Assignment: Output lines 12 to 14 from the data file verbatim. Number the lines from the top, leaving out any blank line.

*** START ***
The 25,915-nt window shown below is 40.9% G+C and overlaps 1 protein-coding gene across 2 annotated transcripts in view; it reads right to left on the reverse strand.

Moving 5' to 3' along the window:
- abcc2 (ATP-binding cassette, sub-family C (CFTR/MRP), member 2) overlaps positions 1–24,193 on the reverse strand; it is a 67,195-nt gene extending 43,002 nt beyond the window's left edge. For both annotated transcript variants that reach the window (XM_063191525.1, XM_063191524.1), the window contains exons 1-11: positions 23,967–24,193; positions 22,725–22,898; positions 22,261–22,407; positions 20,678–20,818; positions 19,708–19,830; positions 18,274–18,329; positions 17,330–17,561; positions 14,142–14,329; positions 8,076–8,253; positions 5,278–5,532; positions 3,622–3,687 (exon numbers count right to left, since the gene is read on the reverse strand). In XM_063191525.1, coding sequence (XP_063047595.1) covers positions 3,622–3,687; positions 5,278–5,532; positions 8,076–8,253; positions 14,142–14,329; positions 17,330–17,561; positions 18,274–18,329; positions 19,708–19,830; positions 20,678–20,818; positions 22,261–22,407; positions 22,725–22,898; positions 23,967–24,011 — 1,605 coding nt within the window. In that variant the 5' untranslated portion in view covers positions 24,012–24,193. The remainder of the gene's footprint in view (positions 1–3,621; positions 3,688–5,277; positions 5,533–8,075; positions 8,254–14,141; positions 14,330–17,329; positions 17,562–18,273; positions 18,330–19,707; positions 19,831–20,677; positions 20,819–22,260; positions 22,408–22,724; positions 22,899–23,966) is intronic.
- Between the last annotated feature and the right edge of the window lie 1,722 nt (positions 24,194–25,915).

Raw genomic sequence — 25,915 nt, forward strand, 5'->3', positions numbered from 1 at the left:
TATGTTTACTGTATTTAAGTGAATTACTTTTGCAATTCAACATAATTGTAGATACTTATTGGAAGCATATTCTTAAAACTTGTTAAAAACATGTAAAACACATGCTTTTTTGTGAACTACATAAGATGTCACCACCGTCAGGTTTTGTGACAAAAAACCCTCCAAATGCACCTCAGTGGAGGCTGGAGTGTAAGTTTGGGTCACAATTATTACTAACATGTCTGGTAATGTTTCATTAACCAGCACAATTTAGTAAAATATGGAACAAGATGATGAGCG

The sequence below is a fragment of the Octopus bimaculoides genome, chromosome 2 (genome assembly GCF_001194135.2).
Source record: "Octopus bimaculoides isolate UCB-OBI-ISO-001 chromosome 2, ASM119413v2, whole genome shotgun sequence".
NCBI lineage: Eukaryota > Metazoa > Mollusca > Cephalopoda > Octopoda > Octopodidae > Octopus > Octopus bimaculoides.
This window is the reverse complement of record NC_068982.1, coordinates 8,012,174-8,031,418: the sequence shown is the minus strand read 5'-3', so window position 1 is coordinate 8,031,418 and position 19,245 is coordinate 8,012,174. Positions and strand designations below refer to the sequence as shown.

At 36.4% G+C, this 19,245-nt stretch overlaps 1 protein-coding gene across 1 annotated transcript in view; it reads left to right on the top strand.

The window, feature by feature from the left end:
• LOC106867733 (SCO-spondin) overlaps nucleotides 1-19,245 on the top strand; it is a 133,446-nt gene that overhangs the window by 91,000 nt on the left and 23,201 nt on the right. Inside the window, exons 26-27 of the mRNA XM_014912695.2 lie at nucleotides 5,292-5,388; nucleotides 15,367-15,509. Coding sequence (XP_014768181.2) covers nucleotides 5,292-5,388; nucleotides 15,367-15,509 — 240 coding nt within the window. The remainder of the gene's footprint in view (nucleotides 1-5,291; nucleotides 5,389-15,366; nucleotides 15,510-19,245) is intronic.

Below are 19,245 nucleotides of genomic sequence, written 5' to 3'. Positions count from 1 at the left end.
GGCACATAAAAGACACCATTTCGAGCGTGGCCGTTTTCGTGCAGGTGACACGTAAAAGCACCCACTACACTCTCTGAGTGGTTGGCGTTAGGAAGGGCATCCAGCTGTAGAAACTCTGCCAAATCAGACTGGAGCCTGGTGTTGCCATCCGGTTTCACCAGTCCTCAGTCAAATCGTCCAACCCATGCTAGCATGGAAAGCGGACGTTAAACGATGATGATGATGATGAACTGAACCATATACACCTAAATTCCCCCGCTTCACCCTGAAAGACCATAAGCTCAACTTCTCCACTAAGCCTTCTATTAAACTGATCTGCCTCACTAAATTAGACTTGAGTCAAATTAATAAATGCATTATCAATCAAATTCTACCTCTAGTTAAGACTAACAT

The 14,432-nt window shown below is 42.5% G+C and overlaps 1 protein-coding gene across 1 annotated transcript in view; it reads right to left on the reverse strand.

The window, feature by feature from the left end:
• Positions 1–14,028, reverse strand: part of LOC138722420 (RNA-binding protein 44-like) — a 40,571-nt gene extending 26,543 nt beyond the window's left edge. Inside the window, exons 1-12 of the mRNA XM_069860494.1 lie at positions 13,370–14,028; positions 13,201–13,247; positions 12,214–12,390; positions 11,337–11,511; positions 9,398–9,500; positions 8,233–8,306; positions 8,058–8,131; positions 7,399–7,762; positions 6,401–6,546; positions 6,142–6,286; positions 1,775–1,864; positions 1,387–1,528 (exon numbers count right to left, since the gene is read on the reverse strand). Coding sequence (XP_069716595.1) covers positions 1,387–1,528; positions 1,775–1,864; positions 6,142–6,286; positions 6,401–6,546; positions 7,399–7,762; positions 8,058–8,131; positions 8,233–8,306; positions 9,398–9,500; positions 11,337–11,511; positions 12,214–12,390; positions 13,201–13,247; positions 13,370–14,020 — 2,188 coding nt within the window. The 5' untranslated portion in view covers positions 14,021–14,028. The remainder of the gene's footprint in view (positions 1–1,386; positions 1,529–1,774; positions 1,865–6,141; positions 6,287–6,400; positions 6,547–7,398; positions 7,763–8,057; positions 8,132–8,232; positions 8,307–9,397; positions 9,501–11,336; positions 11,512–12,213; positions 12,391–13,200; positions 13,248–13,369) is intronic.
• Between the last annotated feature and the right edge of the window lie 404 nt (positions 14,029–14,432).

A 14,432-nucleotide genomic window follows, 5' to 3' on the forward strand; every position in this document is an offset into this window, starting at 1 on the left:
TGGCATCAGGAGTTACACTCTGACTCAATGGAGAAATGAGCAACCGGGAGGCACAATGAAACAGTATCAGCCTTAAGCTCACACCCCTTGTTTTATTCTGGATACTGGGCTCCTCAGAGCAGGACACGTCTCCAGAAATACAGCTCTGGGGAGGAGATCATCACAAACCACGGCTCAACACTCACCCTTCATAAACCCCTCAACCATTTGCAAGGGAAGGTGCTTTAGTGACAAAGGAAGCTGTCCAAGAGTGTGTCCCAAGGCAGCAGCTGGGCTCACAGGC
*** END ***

The window, feature by feature from the left end:
• LOC106867733 (SCO-spondin) overlaps nucleotides 1-19,245 on the top strand; it is a 133,446-nt gene that overhangs the window by 91,000 nt on the left and 23,201 nt on the right. Inside the window, exons 26-27 of the mRNA XM_014912695.2 lie at nucleotides 5,292-5,388; nucleotides 15,367-15,509. Coding sequence (XP_014768181.2) covers nucleotides 5,292-5,388; nucleotides 15,367-15,509 — 240 coding nt within the window. The remainder of the gene's footprint in view (nucleotides 1-5,291; nucleotides 5,389-15,366; nucleotides 15,510-19,245) is intronic.

Below are 19,245 nucleotides of genomic sequence, written 5' to 3'. Positions count from 1 at the left end.